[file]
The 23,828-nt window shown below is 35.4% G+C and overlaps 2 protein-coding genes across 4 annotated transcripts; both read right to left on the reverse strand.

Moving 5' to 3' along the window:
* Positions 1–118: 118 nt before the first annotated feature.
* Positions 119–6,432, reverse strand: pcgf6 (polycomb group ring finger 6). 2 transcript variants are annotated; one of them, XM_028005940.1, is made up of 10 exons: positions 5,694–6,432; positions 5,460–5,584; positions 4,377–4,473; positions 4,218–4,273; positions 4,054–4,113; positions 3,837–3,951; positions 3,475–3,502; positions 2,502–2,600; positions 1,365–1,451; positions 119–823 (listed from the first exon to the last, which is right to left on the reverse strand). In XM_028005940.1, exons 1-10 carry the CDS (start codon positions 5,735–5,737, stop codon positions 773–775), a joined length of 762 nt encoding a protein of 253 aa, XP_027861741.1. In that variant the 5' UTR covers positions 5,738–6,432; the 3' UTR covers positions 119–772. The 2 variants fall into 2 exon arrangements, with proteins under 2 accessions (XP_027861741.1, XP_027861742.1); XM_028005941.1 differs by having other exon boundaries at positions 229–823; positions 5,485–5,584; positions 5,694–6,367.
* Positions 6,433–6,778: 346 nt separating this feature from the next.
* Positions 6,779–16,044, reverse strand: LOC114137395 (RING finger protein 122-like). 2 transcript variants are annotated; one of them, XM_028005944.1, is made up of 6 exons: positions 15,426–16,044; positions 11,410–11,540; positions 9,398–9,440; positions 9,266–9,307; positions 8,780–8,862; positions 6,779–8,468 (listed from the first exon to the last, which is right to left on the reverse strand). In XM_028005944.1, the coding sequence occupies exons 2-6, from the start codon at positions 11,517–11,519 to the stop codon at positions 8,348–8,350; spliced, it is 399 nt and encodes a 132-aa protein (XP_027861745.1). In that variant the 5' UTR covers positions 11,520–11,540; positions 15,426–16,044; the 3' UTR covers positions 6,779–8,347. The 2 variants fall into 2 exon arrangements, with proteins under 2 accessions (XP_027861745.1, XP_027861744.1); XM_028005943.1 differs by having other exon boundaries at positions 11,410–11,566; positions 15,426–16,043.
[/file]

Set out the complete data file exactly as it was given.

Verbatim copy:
The 23,828-nt window shown below is 35.4% G+C and overlaps 2 protein-coding genes across 4 annotated transcripts; both read right to left on the reverse strand.

Moving 5' to 3' along the window:
* Positions 1–118: 118 nt before the first annotated feature.
* Positions 119–6,432, reverse strand: pcgf6 (polycomb group ring finger 6). 2 transcript variants are annotated; one of them, XM_028005940.1, is made up of 10 exons: positions 5,694–6,432; positions 5,460–5,584; positions 4,377–4,473; positions 4,218–4,273; positions 4,054–4,113; positions 3,837–3,951; positions 3,475–3,502; positions 2,502–2,600; positions 1,365–1,451; positions 119–823 (listed from the first exon to the last, which is right to left on the reverse strand). In XM_028005940.1, exons 1-10 carry the CDS (start codon positions 5,735–5,737, stop codon positions 773–775), a joined length of 762 nt encoding a protein of 253 aa, XP_027861741.1. In that variant the 5' UTR covers positions 5,738–6,432; the 3' UTR covers positions 119–772. The 2 variants fall into 2 exon arrangements, with proteins under 2 accessions (XP_027861741.1, XP_027861742.1); XM_028005941.1 differs by having other exon boundaries at positions 229–823; positions 5,485–5,584; positions 5,694–6,367.
* Positions 6,433–6,778: 346 nt separating this feature from the next.
* Positions 6,779–16,044, reverse strand: LOC114137395 (RING finger protein 122-like). 2 transcript variants are annotated; one of them, XM_028005944.1, is made up of 6 exons: positions 15,426–16,044; positions 11,410–11,540; positions 9,398–9,440; positions 9,266–9,307; positions 8,780–8,862; positions 6,779–8,468 (listed from the first exon to the last, which is right to left on the reverse strand). In XM_028005944.1, the coding sequence occupies exons 2-6, from the start codon at positions 11,517–11,519 to the stop codon at positions 8,348–8,350; spliced, it is 399 nt and encodes a 132-aa protein (XP_027861745.1). In that variant the 5' UTR covers positions 11,520–11,540; positions 15,426–16,044; the 3' UTR covers positions 6,779–8,347. The 2 variants fall into 2 exon arrangements, with proteins under 2 accessions (XP_027861745.1, XP_027861744.1); XM_028005943.1 differs by having other exon boundaries at positions 11,410–11,566; positions 15,426–16,043.